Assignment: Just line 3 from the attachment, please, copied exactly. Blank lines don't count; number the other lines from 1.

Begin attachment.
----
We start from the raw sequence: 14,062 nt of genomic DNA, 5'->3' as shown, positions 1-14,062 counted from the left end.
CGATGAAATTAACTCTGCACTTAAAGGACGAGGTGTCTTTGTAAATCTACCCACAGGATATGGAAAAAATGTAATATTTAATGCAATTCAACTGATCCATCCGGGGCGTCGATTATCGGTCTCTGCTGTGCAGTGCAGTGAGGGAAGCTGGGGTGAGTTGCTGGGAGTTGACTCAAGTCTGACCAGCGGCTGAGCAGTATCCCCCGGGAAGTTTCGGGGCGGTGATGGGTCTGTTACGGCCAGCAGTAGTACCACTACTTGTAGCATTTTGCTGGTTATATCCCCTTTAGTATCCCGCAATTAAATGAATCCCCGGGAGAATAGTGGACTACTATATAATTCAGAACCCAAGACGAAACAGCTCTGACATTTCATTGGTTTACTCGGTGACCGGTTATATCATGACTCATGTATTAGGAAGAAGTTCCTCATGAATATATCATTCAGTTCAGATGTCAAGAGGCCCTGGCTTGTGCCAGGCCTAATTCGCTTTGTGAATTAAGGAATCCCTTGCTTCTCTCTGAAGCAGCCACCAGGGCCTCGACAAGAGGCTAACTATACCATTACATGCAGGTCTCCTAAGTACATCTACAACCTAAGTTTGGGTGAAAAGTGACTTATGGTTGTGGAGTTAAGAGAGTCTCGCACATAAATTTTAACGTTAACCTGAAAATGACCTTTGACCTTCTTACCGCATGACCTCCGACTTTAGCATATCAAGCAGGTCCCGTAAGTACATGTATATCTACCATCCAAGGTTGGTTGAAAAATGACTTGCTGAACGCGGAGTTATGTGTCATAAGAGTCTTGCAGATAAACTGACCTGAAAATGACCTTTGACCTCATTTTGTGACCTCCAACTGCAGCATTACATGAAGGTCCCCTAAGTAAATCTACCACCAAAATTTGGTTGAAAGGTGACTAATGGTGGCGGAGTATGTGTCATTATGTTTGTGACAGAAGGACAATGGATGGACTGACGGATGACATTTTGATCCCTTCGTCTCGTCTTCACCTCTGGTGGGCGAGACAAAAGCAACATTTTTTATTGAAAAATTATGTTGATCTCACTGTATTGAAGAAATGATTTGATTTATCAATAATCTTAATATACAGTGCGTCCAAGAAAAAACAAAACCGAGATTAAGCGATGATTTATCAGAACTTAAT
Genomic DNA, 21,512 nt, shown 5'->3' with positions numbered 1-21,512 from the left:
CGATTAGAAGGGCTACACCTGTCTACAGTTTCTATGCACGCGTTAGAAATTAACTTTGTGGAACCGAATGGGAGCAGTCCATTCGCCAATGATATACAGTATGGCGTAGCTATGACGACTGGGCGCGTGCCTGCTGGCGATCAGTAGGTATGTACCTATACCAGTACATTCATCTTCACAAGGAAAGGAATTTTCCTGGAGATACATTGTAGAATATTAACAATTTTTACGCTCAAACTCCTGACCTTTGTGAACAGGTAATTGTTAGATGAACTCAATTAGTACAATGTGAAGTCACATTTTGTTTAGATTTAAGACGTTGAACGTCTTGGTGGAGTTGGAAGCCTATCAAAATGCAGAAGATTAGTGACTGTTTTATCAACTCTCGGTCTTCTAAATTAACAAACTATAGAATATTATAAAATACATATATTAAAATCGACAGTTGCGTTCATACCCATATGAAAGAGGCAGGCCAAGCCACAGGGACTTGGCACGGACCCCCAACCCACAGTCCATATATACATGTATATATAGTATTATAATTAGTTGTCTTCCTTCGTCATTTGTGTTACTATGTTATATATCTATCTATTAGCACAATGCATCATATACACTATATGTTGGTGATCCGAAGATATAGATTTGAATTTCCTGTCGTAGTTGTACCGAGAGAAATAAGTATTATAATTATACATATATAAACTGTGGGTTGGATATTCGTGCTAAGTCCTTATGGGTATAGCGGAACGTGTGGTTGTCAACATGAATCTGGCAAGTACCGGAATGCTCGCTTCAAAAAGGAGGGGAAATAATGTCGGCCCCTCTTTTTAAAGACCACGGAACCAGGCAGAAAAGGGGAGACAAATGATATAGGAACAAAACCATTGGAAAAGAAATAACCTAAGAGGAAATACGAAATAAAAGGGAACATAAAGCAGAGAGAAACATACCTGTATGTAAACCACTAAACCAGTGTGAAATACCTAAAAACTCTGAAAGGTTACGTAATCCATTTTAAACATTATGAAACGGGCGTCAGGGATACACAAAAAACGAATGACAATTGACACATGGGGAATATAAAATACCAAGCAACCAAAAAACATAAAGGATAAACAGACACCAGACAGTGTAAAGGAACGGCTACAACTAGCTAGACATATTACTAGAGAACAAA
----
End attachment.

Genomic DNA, 21,512 nt, shown 5'->3' with positions numbered 1-21,512 from the left: